Clients were fickle, and dour, and interested in KPIs and measurable results. They didn’t want to be preached to on the tenets of the Tao of Marketing. Of course we believed in the Holy Intangible Value of a Strong Brand, and subscribed to the Doctrine of Long-Term Results for the Faithful. But talking about these things in earnest was not how we sold the work we did.
Out clients knew branding and marketing was something they had to do, but not much more. So we tried to find common ground in the intuitive, common-sense parts of what we were selling, with the occasional wink and nod toward the Altar of Multiple Touchpoints.
A common refrain in our pitch meetings:
“I apologize in advance because some of what I’m about to say might sound a little hokey. But these ideas are useful tools for getting us to an end result that you’ll love, and those results won’t need any explanation.”
In other words, we hedged. Every meeting was a tightrope walk — an attempt to convince someone to follow our advice, while also convincing them that we felt exactly like they did about it all. We recited from the Scrolls of Ogilvy and hoped they would agree to its commandments, but made it clear we were open to the idea that it was mostly bullshit. Listen to the story and leave your offering in the plate, we said, but don’t worry, nobody’s trying to convert you. Heck, we’re not even sure we like it here.
We tried very hard to avoid being the marketing zealots our clients were clearly terrified of encountering. We all believed, but we were insecure in our adherence. An eye roll was a dagger through the heart; a whispered comment and shared snicker about our evangelism was the nightmare that kept us up at night.
And so instead of being Soleil — letting our passion and radical convictions lead the way — we pretended to be fellow students. We winked and laughed and rolled our eyes to prove we were just like them — along for the ride, interested in a good workout, but not one of those people.
I came to my last slide. I had really leaned into the almost-magical power of a strong brand. I was way off the reservation. Adrenaline was pumping. I looked across the table.
“Thanks, Donnie. We love it. We can’t wait to share it with the rest of the company.”
“Look,” I started. “I understand this all sounds a little…say what now?”
It’s not that they were converts, exactly. I’m sure there were a few shared laughs in the cab ride back to their office as the intoxicating ether of our glass-walled conference room faded. “Did you hear when he said that brand work is like therapy? I don’t even like therapy!”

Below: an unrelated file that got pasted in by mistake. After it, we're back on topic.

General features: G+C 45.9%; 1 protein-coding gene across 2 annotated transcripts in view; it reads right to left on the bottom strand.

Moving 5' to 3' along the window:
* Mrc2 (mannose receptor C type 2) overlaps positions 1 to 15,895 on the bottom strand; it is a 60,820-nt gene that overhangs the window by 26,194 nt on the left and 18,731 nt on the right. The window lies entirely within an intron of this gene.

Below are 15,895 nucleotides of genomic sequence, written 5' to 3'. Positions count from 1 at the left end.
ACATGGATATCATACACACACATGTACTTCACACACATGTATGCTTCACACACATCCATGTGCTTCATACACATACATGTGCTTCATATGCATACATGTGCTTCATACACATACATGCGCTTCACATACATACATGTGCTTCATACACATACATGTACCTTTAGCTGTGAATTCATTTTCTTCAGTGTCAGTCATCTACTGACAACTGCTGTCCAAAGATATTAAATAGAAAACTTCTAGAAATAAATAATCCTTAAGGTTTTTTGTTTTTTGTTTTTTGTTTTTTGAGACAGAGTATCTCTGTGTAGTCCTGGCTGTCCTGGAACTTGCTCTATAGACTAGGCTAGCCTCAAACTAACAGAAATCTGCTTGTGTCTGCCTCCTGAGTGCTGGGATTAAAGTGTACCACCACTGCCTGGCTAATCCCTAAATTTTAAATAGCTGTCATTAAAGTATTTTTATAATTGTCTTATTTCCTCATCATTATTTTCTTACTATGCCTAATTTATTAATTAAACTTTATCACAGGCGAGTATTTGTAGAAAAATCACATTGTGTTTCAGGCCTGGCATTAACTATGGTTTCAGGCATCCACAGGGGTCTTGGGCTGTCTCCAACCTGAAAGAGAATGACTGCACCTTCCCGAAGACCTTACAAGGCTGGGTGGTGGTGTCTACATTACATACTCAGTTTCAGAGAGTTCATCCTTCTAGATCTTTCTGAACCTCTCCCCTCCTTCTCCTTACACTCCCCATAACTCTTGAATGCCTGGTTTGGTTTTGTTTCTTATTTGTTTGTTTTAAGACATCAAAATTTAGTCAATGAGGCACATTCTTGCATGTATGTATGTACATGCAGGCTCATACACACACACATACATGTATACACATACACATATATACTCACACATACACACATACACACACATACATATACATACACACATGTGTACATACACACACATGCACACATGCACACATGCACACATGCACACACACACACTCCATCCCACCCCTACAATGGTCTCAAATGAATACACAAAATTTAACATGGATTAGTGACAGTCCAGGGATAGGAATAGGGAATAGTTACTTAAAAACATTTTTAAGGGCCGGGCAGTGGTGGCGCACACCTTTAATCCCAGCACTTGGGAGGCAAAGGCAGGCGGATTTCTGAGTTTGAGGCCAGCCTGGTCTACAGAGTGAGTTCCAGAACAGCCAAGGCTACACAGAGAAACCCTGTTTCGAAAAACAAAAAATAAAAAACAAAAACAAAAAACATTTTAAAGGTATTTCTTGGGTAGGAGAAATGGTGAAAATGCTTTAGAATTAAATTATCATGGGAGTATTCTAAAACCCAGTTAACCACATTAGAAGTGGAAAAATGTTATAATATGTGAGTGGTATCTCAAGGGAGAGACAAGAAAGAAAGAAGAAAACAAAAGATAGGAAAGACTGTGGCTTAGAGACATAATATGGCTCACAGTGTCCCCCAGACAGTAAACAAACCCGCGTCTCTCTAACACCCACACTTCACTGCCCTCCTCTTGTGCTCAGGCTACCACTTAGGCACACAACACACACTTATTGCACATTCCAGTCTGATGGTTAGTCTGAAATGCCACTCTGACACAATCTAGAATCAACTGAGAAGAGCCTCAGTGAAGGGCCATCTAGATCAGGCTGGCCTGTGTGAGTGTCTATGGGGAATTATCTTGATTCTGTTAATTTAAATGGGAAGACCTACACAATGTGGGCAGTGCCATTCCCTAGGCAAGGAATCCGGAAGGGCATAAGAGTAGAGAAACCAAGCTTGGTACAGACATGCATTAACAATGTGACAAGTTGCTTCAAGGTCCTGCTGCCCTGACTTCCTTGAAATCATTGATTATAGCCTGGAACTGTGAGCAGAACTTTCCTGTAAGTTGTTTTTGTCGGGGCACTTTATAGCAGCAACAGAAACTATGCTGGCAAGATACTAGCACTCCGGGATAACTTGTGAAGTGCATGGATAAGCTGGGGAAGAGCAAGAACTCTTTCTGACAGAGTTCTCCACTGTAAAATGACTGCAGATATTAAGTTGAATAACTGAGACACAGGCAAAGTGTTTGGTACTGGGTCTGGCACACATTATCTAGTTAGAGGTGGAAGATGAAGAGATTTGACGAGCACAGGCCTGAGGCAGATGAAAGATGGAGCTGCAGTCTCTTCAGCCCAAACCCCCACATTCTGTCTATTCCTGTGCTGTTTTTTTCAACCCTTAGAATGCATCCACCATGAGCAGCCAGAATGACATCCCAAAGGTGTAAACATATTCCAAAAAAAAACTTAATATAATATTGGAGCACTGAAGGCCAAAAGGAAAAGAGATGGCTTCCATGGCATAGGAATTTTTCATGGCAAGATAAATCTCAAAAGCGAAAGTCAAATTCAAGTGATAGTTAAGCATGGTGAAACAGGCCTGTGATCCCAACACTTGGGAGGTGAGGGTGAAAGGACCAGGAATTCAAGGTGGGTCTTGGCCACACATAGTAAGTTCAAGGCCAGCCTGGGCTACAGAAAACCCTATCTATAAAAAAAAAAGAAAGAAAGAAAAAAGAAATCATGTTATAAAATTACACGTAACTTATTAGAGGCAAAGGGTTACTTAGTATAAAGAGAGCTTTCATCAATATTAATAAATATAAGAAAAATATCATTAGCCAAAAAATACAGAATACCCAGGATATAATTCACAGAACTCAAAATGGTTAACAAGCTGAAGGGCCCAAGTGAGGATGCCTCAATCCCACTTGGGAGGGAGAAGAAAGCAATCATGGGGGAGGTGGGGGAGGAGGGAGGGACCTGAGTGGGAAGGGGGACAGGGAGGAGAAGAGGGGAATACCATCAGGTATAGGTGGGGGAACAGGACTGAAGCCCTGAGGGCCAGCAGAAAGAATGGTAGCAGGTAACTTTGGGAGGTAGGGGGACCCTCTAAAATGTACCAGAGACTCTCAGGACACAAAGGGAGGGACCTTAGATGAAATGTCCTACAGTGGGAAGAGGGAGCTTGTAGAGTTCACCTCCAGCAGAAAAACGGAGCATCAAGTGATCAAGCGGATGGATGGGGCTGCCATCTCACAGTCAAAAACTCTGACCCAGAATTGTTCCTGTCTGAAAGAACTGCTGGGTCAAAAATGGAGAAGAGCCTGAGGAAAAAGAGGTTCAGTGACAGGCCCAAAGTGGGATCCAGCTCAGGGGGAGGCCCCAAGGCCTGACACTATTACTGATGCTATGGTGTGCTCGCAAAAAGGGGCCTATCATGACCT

They weren’t totally buying it. But they appreciated that I did.
They had come for a yoga class, and they had found Soleil. They had gone out for pizza and stumbled into two minutes with Robbie T. I was a little crazy, maybe. Way more into all this stuff than them. But clearly there was something to it — my deep convictions and infectious enthusiasm were hard to ignore.
For the first time, I was a marketing zealot. And it worked.
If you sell your expertise in the form of services or advice, you’re probably leaving a lot of money on the table by hedging when you talk about what you do. Congratulations — no one thinks you’re crazy. But no one is really excited about you, either.
Think of a hero of your profession. Not your boss (probably), but the sort of person who speaks at the conferences you go to because their success as a practitioner led to a demand for their perspective. When they talk about what they (and you) do, how do they sound?
What if their secret isn’t that they are more talented, or smarter, or more creative, or more lucky, or even better at hustling? What if their secret is that the way they preach The Gospel of What Works — the way they inspire you and everyone else in the audience — is the same way they have been preaching to clients and coworkers and bosses from the beginning?
Stop hedging. Figure out what you believe about the value of what you do, and then start figuring out how to bring that closer to the surface instead of burying it.
The people you are selling your work to want to be challenged and inspired.
They didn’t walk into your shop or agree to a meeting because they’re hoping to finally find someone else who is exactly as cynical and skeptical as they are.
They didn’t hire you because they already know exactly what they want, and exactly what will be most effective.
Whether they realize it or not, what they want is a zealot.